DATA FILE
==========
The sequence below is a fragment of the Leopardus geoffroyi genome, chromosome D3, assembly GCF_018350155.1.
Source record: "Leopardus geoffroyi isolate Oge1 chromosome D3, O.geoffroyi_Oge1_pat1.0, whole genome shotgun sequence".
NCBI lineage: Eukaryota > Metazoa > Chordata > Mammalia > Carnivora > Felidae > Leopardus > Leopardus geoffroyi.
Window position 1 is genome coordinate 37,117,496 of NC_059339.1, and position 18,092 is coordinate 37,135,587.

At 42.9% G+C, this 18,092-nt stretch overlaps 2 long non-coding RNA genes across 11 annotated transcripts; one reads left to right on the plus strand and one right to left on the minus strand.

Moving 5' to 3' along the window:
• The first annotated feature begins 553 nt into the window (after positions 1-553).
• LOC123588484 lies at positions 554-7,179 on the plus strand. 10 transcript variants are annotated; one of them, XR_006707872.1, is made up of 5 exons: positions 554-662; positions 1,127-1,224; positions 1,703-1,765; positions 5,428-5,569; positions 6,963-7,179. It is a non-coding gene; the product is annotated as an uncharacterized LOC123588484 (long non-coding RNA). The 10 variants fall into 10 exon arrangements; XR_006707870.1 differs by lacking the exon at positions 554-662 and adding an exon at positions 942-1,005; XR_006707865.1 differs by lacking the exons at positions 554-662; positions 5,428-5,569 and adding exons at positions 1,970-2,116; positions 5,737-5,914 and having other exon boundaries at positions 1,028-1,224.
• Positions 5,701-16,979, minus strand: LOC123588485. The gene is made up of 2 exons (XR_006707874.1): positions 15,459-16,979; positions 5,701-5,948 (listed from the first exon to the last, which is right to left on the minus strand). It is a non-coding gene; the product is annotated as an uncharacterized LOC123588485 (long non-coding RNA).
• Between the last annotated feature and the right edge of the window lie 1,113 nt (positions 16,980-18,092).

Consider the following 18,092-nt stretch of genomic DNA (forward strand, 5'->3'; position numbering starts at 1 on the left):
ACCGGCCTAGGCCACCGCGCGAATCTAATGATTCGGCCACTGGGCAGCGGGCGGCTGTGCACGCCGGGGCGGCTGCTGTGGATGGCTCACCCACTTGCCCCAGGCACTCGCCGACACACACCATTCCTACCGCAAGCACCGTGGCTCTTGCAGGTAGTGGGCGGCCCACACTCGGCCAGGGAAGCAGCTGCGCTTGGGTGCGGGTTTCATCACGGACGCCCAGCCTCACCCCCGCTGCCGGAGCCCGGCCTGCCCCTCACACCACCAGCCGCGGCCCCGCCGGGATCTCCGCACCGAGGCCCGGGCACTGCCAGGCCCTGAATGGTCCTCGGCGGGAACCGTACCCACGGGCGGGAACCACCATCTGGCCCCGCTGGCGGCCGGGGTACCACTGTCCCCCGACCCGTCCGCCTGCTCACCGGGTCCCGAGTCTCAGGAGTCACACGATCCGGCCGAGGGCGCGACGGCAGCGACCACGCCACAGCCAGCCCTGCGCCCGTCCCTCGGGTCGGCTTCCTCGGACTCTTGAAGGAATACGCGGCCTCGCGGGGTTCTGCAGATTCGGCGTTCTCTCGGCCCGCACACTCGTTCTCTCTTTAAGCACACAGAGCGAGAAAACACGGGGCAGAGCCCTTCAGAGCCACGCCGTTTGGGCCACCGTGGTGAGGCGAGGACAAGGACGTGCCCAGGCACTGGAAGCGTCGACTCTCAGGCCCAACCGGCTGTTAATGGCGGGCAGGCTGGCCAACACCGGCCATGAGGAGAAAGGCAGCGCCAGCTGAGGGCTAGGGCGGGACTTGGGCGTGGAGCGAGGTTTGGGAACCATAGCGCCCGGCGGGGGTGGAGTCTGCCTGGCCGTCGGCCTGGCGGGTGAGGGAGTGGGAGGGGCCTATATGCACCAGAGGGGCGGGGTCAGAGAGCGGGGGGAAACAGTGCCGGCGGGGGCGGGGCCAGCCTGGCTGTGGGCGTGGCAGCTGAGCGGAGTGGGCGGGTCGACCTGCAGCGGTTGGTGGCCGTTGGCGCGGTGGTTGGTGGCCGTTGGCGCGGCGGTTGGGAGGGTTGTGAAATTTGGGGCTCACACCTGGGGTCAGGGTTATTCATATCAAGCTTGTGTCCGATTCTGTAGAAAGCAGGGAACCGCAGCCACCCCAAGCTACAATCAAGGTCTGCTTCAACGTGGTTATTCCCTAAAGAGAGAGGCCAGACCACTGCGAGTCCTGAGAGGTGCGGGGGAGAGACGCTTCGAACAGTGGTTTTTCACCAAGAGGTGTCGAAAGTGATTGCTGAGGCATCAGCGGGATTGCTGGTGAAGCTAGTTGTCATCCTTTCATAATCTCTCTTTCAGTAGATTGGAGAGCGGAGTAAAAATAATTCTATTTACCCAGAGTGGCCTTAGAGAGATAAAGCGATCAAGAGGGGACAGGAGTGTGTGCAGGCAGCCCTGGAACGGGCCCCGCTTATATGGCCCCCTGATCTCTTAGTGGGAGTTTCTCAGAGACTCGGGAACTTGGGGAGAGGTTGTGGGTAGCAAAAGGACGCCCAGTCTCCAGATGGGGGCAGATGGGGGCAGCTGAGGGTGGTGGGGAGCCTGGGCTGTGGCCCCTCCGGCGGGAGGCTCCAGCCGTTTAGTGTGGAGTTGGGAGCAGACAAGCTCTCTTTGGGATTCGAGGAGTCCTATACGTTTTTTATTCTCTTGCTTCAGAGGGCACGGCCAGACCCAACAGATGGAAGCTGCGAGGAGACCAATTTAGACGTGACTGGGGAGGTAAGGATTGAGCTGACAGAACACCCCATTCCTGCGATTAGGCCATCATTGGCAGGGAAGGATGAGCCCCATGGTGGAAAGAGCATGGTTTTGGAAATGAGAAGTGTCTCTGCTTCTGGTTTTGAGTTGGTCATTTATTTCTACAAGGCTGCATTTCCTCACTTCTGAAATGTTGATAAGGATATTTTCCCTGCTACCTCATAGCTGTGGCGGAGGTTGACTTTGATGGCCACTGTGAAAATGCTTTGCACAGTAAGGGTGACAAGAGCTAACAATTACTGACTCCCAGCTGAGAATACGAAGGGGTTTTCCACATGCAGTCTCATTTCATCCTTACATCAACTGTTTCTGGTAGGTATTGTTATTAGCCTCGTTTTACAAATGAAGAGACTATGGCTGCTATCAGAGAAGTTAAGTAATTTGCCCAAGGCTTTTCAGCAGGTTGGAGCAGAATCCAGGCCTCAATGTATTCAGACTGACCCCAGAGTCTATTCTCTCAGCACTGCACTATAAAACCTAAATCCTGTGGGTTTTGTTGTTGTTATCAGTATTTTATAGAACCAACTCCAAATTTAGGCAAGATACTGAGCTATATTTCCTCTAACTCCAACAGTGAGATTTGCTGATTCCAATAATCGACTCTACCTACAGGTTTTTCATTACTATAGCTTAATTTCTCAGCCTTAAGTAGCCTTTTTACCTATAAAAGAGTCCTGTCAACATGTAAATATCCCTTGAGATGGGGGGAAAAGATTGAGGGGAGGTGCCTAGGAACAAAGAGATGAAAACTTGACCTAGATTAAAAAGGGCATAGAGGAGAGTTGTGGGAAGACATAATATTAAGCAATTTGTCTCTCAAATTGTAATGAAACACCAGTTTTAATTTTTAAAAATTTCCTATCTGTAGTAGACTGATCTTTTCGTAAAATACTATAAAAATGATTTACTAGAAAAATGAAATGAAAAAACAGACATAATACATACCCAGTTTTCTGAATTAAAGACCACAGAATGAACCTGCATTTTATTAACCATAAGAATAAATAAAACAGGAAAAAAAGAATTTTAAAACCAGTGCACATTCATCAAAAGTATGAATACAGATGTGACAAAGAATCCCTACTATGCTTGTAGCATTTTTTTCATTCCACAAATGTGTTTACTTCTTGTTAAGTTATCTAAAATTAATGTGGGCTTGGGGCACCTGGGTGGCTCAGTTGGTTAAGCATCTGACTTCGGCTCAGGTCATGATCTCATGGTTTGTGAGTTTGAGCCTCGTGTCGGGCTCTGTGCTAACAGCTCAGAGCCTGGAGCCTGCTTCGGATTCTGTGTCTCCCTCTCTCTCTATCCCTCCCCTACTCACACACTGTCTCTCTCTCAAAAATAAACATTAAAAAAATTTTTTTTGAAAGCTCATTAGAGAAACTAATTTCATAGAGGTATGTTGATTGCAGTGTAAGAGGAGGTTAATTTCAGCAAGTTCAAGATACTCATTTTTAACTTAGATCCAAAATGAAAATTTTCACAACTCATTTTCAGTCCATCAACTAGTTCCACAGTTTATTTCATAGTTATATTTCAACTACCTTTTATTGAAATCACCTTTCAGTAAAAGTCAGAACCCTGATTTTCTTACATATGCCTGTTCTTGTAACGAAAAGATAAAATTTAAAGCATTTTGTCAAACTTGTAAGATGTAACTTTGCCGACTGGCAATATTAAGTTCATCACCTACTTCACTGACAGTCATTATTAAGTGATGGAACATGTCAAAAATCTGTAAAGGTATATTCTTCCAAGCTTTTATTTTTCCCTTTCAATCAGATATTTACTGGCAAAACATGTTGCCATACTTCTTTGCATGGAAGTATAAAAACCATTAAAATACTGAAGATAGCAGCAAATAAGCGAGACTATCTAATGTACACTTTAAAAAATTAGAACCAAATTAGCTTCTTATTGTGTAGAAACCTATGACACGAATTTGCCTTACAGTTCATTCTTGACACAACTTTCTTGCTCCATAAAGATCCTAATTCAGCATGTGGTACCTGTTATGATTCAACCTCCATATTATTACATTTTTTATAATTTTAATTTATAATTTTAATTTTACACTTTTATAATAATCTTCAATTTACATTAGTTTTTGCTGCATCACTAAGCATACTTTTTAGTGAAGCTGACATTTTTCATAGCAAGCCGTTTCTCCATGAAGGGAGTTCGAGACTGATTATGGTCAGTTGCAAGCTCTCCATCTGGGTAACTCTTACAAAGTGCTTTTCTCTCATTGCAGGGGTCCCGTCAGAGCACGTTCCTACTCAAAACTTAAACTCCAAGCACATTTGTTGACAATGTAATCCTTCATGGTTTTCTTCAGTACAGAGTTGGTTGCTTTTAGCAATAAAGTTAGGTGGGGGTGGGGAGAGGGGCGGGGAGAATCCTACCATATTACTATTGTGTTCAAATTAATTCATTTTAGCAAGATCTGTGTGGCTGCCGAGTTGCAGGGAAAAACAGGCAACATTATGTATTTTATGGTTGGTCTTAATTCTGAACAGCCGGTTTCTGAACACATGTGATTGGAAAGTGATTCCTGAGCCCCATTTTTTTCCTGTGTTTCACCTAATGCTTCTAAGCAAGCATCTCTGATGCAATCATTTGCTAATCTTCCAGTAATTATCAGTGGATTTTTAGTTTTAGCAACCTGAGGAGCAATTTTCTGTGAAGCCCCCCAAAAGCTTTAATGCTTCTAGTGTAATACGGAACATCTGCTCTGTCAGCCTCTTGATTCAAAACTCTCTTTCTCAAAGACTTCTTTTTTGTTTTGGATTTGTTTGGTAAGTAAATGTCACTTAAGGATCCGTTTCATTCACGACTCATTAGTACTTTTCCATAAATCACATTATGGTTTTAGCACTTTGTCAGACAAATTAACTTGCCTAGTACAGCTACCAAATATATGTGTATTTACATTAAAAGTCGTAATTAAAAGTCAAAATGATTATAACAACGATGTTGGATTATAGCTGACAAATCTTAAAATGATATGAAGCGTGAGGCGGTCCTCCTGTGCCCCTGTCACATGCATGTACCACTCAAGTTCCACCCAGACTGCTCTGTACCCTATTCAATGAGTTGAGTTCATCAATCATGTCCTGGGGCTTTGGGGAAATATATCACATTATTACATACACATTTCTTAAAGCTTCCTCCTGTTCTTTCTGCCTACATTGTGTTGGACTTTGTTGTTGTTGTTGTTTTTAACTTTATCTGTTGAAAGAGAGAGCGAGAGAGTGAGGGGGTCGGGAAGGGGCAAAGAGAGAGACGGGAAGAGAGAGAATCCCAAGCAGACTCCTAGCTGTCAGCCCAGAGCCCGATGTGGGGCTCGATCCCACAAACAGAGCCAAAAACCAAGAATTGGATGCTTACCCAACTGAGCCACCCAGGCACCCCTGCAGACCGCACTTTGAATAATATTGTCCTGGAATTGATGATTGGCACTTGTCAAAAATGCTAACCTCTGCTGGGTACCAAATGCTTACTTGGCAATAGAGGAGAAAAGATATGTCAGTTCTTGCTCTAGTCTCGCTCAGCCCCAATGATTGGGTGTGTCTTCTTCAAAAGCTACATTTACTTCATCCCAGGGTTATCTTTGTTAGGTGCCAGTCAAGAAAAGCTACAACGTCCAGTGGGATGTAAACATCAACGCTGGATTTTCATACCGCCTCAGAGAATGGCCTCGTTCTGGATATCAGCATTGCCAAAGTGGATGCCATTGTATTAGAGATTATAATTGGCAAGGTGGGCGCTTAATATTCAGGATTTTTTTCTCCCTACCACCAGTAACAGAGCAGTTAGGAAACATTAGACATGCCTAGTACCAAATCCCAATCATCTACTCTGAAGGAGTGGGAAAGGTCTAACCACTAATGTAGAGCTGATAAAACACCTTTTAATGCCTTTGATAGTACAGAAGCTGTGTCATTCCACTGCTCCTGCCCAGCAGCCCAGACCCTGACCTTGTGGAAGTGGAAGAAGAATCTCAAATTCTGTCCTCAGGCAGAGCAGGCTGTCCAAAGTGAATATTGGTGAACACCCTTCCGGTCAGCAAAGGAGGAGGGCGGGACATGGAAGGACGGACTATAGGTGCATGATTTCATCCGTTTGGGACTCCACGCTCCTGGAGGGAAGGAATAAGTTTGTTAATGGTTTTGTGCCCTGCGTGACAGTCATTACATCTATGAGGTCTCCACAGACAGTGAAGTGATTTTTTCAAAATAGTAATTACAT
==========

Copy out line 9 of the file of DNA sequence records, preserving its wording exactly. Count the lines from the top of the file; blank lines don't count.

• Positions 5,701-16,979, minus strand: LOC123588485. The gene is made up of 2 exons (XR_006707874.1): positions 15,459-16,979; positions 5,701-5,948 (listed from the first exon to the last, which is right to left on the minus strand). It is a non-coding gene; the product is annotated as an uncharacterized LOC123588485 (long non-coding RNA).